You may not know her by name, but Lilli Osowski is one of Provincetown’s busiest residents.
A senior studying health technology at Cape Cod Regional Technical High School, she works three jobs — at Cape Tip Seafoods, Sidekicks Travel toy store, and Advinia Care (the long-term care facility at Seashore Point). And, this year, she took on even more responsibility by organizing her classmates to help veterans all across the Cape.
Cape Cod Tech offers 15 specialized programs called “shops”; Lilli persuaded each one to help. Horticulture students aided a 92-year-old World War II veteran by mowing his lawn, raking his leaves, and cleaning his gutters. Carpentry students made a metal display case for one vet, and plumbing students replaced another’s faucet.
On one day, three different shops used their skills to help six female veterans. The women dropped off their cars to be detailed in the auto shop, and meanwhile had a spa day, courtesy of the school’s cosmetology students. Then they headed over to the culinary department for a free lunch.
“They had a whole day,” says Lynn Fleischer, Lilli’s social studies teacher. “It was awesome.”
Back in the fall, Fleischer, who lives in Eastham, noticed Lilli’s enthusiasm for helping veterans when all the students were writing thank-you cards for Veterans Day. Lilli’s cards were extra heartfelt, and one day she approached her teacher to offer help in addressing the 275 letters that students had written. Fleischer suggested that Lilli organize a larger project and participate in a community service competition sponsored by SkillsUSA, an organization that promotes leadership for students in career and technical education programs.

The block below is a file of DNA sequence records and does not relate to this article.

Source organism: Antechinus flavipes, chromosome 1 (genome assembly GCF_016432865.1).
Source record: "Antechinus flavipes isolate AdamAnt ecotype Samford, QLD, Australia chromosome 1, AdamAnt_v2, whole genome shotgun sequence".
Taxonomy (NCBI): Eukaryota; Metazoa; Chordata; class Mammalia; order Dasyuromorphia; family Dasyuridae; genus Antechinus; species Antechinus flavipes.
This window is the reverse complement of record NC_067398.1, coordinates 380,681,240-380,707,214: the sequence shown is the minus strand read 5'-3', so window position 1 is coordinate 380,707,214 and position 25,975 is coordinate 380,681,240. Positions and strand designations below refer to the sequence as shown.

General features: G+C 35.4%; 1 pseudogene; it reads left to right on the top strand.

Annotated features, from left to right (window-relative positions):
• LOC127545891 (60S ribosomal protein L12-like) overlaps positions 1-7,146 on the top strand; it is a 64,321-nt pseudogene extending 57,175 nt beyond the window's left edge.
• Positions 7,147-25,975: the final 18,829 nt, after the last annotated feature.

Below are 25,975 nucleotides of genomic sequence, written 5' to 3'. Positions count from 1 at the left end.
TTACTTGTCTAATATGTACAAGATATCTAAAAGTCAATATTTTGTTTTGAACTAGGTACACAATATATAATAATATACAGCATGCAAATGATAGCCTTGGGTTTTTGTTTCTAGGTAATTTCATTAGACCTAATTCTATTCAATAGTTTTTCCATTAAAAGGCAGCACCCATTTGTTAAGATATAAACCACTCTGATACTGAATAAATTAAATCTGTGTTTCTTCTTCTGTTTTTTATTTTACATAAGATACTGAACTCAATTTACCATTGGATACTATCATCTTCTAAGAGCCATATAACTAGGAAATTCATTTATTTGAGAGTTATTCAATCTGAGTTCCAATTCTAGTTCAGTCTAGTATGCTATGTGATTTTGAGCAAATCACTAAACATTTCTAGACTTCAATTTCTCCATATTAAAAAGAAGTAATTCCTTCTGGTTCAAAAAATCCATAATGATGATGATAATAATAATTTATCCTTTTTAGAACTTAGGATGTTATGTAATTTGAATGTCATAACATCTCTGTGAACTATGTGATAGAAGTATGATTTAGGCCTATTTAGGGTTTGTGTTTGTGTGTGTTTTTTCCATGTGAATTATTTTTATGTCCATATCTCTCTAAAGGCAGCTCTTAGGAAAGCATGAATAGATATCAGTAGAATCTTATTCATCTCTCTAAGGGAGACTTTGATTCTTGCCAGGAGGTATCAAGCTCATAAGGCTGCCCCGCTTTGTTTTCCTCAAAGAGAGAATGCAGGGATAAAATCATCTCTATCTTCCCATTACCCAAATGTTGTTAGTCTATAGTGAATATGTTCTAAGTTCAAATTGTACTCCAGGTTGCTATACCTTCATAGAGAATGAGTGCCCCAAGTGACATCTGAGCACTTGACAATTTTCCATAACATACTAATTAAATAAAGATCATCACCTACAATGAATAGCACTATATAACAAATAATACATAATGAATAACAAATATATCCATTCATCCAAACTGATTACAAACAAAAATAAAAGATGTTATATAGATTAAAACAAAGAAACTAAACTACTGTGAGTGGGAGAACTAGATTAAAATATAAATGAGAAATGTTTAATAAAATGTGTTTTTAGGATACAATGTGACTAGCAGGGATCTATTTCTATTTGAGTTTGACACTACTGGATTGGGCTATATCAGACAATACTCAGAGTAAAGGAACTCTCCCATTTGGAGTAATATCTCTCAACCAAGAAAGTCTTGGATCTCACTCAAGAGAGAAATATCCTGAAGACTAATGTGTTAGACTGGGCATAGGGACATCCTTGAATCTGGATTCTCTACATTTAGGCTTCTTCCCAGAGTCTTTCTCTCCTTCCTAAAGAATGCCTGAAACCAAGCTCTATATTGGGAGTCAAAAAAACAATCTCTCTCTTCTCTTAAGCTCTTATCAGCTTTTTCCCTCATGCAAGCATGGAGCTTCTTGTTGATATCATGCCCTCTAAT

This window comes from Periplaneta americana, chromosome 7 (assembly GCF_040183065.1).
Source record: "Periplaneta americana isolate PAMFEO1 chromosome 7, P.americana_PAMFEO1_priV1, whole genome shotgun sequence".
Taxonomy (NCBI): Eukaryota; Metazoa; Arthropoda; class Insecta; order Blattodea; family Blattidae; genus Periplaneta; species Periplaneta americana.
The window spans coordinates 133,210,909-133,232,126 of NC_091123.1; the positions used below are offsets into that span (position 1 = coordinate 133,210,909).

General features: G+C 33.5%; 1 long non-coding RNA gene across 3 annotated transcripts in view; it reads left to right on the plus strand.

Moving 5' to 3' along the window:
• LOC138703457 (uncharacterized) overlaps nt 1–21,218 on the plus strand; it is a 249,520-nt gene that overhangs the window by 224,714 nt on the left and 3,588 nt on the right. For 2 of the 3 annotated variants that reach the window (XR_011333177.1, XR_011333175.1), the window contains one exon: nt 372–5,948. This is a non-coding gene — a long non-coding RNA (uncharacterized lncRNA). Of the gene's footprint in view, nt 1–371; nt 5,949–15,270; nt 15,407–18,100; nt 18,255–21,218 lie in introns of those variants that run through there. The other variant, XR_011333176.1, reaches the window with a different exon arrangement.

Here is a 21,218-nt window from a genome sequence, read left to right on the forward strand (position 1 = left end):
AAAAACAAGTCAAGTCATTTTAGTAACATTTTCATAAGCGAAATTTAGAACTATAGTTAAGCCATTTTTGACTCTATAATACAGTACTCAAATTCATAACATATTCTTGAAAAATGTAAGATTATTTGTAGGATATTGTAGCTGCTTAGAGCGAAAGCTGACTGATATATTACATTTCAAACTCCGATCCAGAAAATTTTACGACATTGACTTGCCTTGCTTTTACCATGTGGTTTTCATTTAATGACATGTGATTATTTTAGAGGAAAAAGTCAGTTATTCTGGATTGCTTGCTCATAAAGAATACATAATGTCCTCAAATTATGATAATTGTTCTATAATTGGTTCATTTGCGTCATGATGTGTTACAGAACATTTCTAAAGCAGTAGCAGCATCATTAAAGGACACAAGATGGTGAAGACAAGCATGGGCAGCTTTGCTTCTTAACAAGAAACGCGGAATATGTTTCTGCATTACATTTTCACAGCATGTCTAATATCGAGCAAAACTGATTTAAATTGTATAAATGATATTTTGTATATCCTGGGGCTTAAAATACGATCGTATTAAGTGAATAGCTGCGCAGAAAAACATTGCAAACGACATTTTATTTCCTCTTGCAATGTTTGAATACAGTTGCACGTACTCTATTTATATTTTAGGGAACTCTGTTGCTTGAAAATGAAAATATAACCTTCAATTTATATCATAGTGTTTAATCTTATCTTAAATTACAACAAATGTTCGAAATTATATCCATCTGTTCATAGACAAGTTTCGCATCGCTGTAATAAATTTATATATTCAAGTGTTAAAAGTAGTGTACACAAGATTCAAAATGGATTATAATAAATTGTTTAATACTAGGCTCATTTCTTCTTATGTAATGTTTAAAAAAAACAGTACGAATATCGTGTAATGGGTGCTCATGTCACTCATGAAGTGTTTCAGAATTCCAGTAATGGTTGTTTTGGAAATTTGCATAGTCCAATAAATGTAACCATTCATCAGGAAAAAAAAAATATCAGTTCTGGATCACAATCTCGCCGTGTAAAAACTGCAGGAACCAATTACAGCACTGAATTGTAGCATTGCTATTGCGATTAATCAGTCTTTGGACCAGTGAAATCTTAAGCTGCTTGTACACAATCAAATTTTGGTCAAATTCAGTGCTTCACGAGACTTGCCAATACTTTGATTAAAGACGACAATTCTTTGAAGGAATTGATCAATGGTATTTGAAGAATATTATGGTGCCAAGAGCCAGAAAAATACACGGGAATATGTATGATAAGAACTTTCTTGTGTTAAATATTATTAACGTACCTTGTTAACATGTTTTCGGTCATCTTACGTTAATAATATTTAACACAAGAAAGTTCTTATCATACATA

In addition to coordinating all 15 shops at the Tech in service projects for veterans, Lilli was planning to present a memorial placard, made by the school’s engineering shop, to local veterans. The presentation would have been part of the Cape Cod Veterans Center’s annual Welcome Home Ceremony on March 29, dedicated to Vietnam vets.
That gathering in Bourne was going to be the “cherry on top” of Lilli’s project, says Fleischer. Now it is on hold, as the event was postponed by the coronavirus, which also halted progress on the placard, since students had to switch to online learning. The national SkillsUSA convention, where Lilli was going to present her “ALL In for Our Vets” project, has also been cancelled.
But the pandemic can’t stop Lilli. Last Saturday, she helped her uncle, Thomas Osowski, commander of the local VFW, put flags next to the graves of every veteran buried in Provincetown — over 600 of them.
Lilli has several veterans in her family, and she cites this as one reason for her interest in veteran aid. She also says that working at a nursing home, which she’s been doing since August as part of her school’s cooperative learning program, has taught her that veterans can feel neglected and voiceless.
She says that one wheelchair-bound World War II veteran whom she cares for at Seashore Point once told her the story of losing his leg because of a gunshot wound. “He’s one of the quieter ones,” she says, but he opened up to her. “He tells me stories that he doesn’t tell anyone else. I’m his voice.
“Veterans don’t get enough acknowledgement,” she says. “It hurts to see.”
Lilli will be starting at the University of New Hampshire in the fall, as a health sciences major. She is not sure she’ll make a career out of helping veterans. What matters to her is helping people, whoever they might be. “I just want to make a difference in people’s lives,” she says.
Lynn Fleischer echoes the same sentiment. “Helping and honoring people is her passion,” she says. “What a kid.”